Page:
Small Business Saturday is sluggish in Columbus

Now in its third year, Small Business Saturday is relatively well known throughout the United States.

For the initiated, this annual sales event was created in 2010 by American Express as an alternative to the big box shopping of Black Friday and the e-commerce sales of Cyber Monday. The program encourages shoppers to spend their dollars with participating small businesses and entices those shoppers to pay using their American Express card through a cashback reward incentive.

Still, despite the growing awareness of Small Business Saturday, some retailers in Columbus did not feel any sales bump this year.

“We did not see the same impact that we saw last year,” says Josh Quinn, owner of Tigertree, a boutique in The Short North. “But our Black Friday was by far our biggest yet.”

Jeff Zettler, manager and owner of Goodale Hardware in Grandview Heights, reported that the program has done little to increase retail sales for his business.

“For Columbus retailers, Small Business Saturday falls on perhaps the very slowest Saturday of the whole year, so it is very hard to tell how effective the promotion really is at driving foot traffic,” he says. “This is our third year with the program and so far we’ve noticed virtually no change.”

The main reason cited for the slow business day in Columbus is the fact that the Saturday following Thanksgiving is traditionally host to the Ohio State University-Michigan football game, which either entrances potential shoppers or steers others away out of fear of home game traffic.

“The football game always interrupts natural foot traffic in the Short North,” says Scott Hanratty, store director at Bungalow Home. “I have worked in small businesses in this neighborhood for over five years, and its nothing new. We all know what football Saturdays will be like.”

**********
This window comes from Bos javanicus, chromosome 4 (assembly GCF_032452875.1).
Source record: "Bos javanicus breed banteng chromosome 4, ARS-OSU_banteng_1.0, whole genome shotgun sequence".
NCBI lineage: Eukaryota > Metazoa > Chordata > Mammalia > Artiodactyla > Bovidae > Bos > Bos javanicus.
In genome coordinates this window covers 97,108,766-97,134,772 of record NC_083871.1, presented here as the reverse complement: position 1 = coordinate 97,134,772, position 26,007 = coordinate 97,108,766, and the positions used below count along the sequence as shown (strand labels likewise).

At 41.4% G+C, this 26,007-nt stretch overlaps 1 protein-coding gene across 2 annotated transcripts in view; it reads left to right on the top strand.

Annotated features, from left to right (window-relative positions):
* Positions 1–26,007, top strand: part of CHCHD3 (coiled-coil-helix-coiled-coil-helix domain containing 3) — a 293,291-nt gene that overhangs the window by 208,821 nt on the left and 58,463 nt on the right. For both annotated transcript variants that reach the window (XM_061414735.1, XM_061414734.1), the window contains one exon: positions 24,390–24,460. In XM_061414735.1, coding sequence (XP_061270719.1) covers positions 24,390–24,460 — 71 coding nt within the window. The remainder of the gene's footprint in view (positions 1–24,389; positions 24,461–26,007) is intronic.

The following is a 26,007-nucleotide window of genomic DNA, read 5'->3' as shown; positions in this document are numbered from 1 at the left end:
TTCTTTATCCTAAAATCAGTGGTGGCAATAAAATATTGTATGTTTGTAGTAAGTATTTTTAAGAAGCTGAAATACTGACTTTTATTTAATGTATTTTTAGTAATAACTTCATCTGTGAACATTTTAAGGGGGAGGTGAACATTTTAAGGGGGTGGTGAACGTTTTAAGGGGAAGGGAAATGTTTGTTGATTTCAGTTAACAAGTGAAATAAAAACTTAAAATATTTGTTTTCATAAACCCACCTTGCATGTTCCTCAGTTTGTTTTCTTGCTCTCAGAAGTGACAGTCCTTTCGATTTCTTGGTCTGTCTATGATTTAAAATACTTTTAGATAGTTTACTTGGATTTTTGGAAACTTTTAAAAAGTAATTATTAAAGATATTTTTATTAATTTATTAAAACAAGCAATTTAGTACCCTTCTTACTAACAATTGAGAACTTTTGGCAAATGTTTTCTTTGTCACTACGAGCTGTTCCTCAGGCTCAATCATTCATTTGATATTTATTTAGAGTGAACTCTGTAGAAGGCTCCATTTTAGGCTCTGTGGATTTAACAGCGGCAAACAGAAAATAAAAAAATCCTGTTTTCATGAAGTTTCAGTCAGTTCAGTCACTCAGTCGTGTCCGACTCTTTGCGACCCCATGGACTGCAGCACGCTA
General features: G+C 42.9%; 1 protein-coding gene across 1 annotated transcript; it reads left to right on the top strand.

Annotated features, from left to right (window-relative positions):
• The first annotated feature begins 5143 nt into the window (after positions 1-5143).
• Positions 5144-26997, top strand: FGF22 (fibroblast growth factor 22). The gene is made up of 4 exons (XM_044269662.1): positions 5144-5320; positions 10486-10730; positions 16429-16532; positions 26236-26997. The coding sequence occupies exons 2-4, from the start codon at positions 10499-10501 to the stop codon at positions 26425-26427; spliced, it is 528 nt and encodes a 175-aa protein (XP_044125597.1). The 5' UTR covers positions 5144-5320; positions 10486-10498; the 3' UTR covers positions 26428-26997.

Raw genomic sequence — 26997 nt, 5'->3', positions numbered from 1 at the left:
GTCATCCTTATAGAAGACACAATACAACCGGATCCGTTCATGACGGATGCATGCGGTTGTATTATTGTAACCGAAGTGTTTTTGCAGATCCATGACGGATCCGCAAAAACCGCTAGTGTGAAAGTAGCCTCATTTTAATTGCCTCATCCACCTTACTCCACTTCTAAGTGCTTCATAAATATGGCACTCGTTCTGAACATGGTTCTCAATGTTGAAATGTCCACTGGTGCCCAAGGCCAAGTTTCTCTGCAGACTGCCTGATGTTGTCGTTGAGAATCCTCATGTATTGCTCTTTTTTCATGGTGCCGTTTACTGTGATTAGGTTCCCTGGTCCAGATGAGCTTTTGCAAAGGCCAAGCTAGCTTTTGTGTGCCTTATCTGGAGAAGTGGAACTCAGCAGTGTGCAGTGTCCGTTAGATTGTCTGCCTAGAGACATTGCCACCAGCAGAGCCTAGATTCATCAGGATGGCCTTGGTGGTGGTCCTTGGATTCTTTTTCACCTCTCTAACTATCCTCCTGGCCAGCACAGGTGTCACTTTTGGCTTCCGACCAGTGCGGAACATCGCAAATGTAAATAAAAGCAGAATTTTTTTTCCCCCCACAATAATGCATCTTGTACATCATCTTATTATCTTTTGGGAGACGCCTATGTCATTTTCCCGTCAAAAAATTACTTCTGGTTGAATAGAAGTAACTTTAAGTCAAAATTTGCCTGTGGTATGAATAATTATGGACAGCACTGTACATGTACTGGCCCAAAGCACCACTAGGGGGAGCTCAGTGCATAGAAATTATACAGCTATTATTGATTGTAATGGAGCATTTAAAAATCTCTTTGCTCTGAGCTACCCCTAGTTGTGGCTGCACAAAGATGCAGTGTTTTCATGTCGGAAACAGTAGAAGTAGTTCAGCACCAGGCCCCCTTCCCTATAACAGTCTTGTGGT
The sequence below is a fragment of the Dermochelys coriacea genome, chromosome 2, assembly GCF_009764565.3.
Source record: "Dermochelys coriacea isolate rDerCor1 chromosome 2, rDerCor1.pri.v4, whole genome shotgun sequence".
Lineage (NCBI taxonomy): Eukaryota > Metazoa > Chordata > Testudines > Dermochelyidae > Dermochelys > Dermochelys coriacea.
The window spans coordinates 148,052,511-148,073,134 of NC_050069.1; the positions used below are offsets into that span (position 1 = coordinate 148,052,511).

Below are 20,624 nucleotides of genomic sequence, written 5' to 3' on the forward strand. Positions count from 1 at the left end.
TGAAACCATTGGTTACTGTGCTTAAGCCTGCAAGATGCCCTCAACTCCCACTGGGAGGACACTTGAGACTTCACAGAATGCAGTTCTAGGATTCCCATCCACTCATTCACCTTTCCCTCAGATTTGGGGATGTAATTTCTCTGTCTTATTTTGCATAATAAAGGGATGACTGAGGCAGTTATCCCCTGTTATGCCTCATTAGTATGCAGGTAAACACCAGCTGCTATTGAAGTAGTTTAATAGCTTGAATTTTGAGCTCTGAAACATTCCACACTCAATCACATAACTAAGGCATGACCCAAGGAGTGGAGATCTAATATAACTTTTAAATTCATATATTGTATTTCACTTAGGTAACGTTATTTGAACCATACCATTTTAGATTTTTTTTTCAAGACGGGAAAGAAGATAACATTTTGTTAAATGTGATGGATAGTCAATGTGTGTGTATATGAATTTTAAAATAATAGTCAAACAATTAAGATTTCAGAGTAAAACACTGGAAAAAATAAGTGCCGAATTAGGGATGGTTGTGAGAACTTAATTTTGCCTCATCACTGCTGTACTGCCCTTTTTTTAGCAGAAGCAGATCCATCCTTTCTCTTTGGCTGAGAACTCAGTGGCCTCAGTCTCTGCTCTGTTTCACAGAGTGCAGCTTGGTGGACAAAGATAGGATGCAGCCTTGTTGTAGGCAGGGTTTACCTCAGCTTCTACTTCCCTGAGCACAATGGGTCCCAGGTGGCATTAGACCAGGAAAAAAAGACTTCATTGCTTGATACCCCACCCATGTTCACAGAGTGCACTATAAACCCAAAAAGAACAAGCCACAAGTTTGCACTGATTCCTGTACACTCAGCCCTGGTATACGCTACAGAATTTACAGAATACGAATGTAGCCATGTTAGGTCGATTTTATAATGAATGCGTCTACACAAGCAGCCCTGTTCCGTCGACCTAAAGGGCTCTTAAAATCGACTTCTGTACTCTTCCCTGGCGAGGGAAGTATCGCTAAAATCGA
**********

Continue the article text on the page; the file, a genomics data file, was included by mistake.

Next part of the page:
Regional reports from cities across the country revealed mixed results of Small Business Saturday’s effectiveness. Retailers in Tulsa, Okla., Tuscon, Ariz., and Salem, Ore. experienced positive results. Other cities, however, claimed that Small Business Saturday wasn’t working.

“I have heard from other retailers in my segment outside of Ohio who have had terrific results with the Small Business Saturday promotions, but they also are not located in prime time college football markets,” Zettler says. “The ones I’ve talked who are in major college football markets like ours have mentioned similar results to ours.”

Zettler said he would prefer to see Small Business Saturday moved from Thanksgiving to Super Saturday, a retail term for the final Saturday prior to Christmas each year, when the holiday shopping season typically ends.

“Weather can be a big factor, too,” Quinn says. “Last year it was 62 degrees on Small Business Saturday, so I think there was a combination of people deciding to stay indoors after the football game rather than people choosing one over the other. If we can just ensure it will be 62 degrees on Small Business Saturday next year, we will be in good shape.”

One consistent remark from local retailers in Columbus is that there was a noticeable uptick in American Express credit card usage during the event.

“Customers were using their AmEx cards often,” Hanratty says. “We had a great customer who told us that Small Business Saturday was going to be her new holiday tradition. It made her feel great that she was helping the business in her neighborhood.”

The Small Business Saturday campaign doesn’t cost participating retailers any money, so many have said they’ll continue to promote the program in the future in hopes that it may eventually lead to a bump in business.

“I’m glad American Express has the program and we’ll happily continue to participate,” Zettler says. “But as long as it’s going against the OSU-Michigan game, I don’t expect dramatic results from it.”

For more information on Small Business Saturday, visit